Organizers of Vietnam Veterans’ tribute to include anti-war rallies

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VVAW Veterans Day march - New York City 1975

Fayetteville’s 10-day tribute to Vietnam veterans this fall should portray a complete picture of the era and its impact on the city – including opposition to the war, the mayor says.

“This is not just a Chamber of Commerce rah-rah event,” Mayor Tony Chavonne said. “We want it to have substance.”

By Michael Futch at the FayObserver.com

The anti-war rallies on Fort Bragg’s doorstep remain a difficult memory for many Vietnam veterans. But organizers of the city’s first Heroes Homecoming in November want to include all the chapters in the nation’s history from that time.

“It is an important part of the story we’re trying to tell,” Mayor Tony Chavonne said.

Chavonne and about 40 people met Wednesday to discuss ideas and events planned for November. Heroes Homecoming is meant to give Vietnam War veterans “the homecoming that they never received,” Chavonne said.

The group included military veterans, bikers, city leaders, community members and representatives from local organizations. The Quaker House, a peace organization that started in Fayetteville during the Vietnam years, was invited to participate.

Anchored by Veteran’s Day, Heroes Homecoming is planned across the city from Nov. 4 through Nov. 13. Chavonne reported that 60 events already were booked over the 10-day affair.

“This is not just a Chamber of Commerce rah-rah event,” he said. “We want it to have substance.”

Melissa Rivera, who is leading the public relations for Heroes Homecoming, said more than 200,000 troops trained at Fort Bragg before leaving for duty in Vietnam. That, she said, gives Fayetteville a unique connection for the many stories that can be told. “This is a national event,” she said. “This has potential to be huge.”

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Much of the homecoming will honor the American service members from the Vietnam War era. Military members who served in Vietnam, once it escalated in the 1960s, have long felt they were unfairly tarnished from their involvement in a war that proved unpopular at home.

With the patriotic soldier and family in mind, planned activities include a Vietnam Wall traveling memorial, a wreath-laying ceremony, tributes to local Vietnam veterans and the nurses who served, and the rededication of a Vietnam War Memorial on Fort Bragg.

But as envisioned by Chavonne and other organizers, the homecoming also will include perspectives from native Vietnamese, homeless Vietnam veterans and anti-war protesters.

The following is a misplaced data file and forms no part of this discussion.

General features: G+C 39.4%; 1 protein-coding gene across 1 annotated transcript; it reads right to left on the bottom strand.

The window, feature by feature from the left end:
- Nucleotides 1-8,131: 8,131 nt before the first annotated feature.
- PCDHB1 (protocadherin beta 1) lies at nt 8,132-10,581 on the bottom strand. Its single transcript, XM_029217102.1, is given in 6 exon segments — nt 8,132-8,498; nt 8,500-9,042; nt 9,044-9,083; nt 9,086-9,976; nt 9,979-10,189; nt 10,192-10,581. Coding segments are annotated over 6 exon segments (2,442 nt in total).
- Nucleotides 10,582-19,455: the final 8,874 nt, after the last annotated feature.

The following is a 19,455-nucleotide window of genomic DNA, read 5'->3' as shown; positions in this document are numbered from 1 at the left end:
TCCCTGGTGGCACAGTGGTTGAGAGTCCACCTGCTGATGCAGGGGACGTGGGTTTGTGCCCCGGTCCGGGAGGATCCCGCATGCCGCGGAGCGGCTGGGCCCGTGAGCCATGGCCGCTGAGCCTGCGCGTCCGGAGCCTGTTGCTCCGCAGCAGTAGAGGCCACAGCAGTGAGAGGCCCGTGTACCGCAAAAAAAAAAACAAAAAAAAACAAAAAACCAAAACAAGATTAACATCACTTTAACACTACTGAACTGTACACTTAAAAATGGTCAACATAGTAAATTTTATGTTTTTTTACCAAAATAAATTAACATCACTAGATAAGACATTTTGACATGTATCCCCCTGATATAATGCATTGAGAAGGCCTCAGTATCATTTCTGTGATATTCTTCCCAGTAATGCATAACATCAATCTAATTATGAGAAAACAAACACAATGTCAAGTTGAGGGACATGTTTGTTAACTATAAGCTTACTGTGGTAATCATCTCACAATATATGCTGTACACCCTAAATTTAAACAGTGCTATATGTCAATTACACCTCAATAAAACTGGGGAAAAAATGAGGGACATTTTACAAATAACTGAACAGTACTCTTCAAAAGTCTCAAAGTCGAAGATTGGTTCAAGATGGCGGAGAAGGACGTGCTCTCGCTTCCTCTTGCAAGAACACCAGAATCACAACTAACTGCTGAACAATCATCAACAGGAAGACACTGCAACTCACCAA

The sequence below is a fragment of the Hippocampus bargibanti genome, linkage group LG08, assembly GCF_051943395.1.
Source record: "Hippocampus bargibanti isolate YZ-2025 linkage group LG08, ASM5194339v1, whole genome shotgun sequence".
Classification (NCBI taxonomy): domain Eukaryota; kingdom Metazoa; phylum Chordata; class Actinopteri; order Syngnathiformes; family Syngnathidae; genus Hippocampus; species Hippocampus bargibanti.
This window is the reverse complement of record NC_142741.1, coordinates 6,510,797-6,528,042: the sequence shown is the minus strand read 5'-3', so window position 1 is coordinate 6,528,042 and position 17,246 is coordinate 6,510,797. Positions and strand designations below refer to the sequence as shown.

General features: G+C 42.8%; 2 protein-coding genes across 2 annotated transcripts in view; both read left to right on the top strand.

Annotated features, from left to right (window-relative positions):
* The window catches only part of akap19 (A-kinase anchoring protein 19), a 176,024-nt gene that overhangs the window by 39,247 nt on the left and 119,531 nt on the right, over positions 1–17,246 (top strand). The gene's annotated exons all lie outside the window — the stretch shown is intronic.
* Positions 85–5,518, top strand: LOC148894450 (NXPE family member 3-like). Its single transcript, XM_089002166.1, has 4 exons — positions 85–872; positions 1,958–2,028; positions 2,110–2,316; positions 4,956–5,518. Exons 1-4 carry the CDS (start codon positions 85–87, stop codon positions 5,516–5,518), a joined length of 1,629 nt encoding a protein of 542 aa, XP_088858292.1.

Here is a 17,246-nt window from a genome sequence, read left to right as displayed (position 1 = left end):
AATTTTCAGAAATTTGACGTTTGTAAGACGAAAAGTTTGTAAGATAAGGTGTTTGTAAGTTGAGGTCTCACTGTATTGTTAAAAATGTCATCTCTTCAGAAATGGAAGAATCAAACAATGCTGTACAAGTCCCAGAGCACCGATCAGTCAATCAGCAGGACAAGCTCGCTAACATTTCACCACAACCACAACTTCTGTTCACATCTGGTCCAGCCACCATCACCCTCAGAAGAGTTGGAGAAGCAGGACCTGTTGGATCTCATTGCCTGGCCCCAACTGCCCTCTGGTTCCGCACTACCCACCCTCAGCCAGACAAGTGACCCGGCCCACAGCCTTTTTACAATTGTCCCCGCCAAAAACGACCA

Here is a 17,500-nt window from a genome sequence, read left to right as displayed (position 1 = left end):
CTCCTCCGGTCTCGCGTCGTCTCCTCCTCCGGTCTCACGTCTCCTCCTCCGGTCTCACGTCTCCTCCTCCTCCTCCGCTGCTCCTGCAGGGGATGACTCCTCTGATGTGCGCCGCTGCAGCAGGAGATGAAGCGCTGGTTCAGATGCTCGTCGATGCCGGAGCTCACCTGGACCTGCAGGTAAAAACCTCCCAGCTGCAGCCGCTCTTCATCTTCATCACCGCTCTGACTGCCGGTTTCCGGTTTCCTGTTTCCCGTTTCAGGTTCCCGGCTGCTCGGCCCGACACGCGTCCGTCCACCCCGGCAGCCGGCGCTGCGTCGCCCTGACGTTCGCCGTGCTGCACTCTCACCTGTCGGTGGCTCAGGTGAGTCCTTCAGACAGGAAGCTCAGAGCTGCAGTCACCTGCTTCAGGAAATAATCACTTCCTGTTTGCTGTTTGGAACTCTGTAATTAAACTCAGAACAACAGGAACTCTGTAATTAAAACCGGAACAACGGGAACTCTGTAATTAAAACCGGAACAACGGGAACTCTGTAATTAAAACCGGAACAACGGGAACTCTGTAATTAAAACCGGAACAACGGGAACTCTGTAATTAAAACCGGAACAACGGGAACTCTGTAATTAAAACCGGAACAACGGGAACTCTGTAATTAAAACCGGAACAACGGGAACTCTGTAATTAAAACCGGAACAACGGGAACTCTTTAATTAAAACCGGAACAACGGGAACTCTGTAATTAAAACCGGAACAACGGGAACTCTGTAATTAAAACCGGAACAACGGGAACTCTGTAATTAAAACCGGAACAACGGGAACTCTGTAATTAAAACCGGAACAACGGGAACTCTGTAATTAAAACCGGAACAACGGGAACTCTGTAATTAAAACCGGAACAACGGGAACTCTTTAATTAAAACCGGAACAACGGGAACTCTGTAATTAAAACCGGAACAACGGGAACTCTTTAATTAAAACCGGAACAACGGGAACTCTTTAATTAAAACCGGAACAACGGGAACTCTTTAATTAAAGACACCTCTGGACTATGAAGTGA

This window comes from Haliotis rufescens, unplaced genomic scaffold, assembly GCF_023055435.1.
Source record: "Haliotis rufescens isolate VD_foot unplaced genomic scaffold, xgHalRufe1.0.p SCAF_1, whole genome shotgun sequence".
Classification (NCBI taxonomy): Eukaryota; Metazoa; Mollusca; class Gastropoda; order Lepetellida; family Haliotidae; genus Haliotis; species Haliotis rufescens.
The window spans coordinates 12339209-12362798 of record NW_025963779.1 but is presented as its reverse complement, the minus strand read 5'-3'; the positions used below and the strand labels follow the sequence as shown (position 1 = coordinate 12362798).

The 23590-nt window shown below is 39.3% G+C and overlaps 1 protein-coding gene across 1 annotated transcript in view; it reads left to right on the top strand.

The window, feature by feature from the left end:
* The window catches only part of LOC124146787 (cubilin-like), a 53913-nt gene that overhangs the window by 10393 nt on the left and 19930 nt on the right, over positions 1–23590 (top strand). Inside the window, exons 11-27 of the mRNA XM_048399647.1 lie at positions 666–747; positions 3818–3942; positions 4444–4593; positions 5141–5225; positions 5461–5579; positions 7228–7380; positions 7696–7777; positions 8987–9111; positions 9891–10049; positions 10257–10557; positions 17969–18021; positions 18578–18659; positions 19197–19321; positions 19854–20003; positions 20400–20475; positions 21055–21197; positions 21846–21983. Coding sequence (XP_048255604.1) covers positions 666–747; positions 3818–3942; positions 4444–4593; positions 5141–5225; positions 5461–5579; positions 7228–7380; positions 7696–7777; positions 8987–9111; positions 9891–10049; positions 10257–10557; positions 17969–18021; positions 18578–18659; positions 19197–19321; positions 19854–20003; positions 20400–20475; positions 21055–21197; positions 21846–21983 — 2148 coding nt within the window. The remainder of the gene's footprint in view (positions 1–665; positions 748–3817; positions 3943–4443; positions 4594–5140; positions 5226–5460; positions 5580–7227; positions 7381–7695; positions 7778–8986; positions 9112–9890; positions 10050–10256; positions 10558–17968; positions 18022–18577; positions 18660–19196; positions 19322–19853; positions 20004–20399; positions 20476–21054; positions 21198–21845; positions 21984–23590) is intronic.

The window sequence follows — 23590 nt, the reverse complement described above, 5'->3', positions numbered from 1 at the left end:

“We’re part of that story,” said Chuck Fager, director of the Quaker House.

The organization is a military counseling center supported mostly by pacifists and peace activists. It has survived in this conservative military town for 41 years.

The day before the meeting, Fager said he was appreciative that Chavonne had extended an invitation to the Quaker House to be a part of the celebration. But Fager said he was in favor of being part of “a full-fledged conversation of the Vietnam War.”

“Somebody has got to say, we did lose that war,” he said Tuesday. “Whatever you think about it, that was a time of great upheaval in the country and at Fort Bragg. I’ve read that it was one of the darkest periods in history for the military – Vietnam and its aftermath. I know a lot of people don’t like to be reminded about it. I don’t know how we can be involved without telling those things.”

During the meeting Wednesday, Fager presented a list of potential programs including discussions, educational presentations and a series of films that give a different viewpoint of Vietnam.

Two of the proposed films, the anti-war “Coming Home” and “FTA,” feature actress Jane Fonda.

Fonda voiced her opposition at the height of the war. In 1970, she led demonstrators onto Fort Bragg and attempted to hand out anti-war leaflets. Military police escorted her and other demonstrators off the post.

Later, an estimated 2,000 protesters gathered in Rowan Park for a peaceful protest.

“We are not setting out to be her advocate here,” Fager said. “Jane Fonda did come to Fayetteville three times.”

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